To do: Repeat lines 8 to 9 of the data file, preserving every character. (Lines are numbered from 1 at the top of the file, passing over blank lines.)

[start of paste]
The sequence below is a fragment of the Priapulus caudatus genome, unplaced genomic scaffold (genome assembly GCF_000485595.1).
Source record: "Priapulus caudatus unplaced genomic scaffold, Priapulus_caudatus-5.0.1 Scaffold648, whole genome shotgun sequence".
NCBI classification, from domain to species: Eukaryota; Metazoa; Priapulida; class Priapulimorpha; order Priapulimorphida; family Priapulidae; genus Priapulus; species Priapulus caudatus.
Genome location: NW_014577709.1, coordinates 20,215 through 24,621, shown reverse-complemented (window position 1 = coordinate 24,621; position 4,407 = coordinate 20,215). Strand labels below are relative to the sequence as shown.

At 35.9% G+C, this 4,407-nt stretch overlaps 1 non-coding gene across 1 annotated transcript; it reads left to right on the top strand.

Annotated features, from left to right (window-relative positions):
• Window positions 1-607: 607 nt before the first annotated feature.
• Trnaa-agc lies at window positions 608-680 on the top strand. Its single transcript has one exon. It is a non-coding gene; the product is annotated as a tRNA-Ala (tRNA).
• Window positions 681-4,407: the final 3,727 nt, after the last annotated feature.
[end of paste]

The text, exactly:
• Trnaa-agc lies at window positions 608-680 on the top strand. Its single transcript has one exon. It is a non-coding gene; the product is annotated as a tRNA-Ala (tRNA).
• Window positions 681-4,407: the final 3,727 nt, after the last annotated feature.